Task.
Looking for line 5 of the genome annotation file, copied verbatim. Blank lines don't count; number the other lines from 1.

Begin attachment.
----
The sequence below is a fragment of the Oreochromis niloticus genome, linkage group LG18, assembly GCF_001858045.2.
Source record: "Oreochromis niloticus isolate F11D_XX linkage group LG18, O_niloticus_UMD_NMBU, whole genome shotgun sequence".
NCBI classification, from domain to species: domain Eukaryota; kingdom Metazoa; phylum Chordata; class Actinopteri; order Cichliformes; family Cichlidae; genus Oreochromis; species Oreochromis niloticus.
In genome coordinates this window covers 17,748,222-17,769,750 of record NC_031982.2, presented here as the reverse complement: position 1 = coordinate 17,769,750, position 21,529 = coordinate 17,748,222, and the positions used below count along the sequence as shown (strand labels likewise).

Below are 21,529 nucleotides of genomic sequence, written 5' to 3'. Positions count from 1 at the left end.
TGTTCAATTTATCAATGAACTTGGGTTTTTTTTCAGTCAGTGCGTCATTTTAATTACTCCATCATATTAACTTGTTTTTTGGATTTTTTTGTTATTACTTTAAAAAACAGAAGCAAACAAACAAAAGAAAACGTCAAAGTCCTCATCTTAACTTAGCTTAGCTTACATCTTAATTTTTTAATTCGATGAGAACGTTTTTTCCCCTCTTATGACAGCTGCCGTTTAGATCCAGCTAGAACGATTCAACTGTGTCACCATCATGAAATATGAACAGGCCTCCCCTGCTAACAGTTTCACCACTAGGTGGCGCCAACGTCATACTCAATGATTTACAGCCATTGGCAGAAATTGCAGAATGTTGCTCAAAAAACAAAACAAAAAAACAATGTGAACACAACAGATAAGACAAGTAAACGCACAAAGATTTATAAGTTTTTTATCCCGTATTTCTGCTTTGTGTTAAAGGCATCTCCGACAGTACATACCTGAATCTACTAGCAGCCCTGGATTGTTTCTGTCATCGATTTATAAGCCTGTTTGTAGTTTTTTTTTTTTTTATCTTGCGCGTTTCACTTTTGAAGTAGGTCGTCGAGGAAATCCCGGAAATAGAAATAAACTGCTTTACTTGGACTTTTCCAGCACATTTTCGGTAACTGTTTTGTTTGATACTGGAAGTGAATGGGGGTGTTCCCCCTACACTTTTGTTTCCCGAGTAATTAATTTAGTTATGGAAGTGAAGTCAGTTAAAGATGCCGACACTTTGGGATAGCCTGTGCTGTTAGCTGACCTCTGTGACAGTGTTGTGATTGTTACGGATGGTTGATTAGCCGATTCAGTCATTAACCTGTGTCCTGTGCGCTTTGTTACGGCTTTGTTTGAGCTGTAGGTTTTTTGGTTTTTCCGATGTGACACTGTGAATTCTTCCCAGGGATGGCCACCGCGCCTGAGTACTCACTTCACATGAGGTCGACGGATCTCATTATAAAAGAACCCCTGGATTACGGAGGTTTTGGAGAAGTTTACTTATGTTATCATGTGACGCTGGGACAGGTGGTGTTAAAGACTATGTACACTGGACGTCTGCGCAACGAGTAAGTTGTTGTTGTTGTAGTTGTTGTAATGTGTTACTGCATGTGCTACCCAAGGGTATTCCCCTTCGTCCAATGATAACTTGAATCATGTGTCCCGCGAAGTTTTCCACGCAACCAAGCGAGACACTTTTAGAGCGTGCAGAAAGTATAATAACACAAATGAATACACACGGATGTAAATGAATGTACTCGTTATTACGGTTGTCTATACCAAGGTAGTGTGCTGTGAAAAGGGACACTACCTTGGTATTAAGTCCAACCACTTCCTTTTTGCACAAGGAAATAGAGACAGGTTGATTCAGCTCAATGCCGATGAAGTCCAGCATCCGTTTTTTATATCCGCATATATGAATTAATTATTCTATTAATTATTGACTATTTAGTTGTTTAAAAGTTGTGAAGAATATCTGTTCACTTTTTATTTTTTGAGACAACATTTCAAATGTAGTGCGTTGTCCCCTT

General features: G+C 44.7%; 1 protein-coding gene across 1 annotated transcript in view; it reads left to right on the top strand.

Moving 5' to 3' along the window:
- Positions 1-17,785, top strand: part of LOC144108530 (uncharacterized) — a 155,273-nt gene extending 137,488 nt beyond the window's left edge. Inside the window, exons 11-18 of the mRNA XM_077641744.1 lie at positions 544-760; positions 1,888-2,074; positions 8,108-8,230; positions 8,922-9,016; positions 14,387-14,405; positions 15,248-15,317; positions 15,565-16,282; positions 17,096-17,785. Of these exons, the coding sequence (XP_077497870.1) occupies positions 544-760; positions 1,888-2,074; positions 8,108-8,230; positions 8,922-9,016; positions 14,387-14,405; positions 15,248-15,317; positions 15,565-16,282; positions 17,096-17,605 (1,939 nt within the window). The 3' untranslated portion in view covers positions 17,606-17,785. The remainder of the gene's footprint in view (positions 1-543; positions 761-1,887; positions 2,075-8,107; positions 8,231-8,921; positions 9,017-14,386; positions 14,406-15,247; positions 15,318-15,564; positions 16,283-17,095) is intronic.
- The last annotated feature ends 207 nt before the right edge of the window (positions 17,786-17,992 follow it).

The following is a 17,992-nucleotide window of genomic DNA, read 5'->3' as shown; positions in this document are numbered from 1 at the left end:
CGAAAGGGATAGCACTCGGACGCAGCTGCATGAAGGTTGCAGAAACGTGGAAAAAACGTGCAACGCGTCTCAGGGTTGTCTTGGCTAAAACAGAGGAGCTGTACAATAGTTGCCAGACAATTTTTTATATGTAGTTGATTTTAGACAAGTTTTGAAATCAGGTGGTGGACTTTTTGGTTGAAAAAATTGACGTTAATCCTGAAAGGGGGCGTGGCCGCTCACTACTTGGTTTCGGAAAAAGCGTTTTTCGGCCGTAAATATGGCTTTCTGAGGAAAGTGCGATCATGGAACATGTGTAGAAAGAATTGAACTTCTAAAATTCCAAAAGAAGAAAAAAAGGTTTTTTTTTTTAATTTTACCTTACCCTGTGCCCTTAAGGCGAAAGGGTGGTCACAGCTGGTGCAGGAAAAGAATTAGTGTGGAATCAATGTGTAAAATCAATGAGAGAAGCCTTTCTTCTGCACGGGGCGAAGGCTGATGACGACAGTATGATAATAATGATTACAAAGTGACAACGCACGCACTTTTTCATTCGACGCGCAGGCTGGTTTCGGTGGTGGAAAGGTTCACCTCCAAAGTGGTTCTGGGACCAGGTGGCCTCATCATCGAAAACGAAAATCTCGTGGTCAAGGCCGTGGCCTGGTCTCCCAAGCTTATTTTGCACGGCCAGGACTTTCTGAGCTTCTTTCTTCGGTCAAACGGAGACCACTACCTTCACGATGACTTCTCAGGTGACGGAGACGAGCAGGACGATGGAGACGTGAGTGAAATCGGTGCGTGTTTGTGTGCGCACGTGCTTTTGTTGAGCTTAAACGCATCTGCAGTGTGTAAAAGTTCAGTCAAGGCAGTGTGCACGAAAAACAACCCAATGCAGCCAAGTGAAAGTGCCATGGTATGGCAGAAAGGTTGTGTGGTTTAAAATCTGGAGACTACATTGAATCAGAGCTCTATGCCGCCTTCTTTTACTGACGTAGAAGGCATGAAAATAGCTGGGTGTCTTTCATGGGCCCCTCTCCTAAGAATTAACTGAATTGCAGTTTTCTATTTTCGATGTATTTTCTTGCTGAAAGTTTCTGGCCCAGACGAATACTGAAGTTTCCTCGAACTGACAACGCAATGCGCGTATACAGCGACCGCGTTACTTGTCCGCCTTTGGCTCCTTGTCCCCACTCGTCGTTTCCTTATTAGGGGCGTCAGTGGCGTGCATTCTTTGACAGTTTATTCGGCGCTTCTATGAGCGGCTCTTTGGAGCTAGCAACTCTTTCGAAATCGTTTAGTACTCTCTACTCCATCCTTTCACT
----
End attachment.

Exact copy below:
Below are 21,529 nucleotides of genomic sequence, written 5' to 3'. Positions count from 1 at the left end.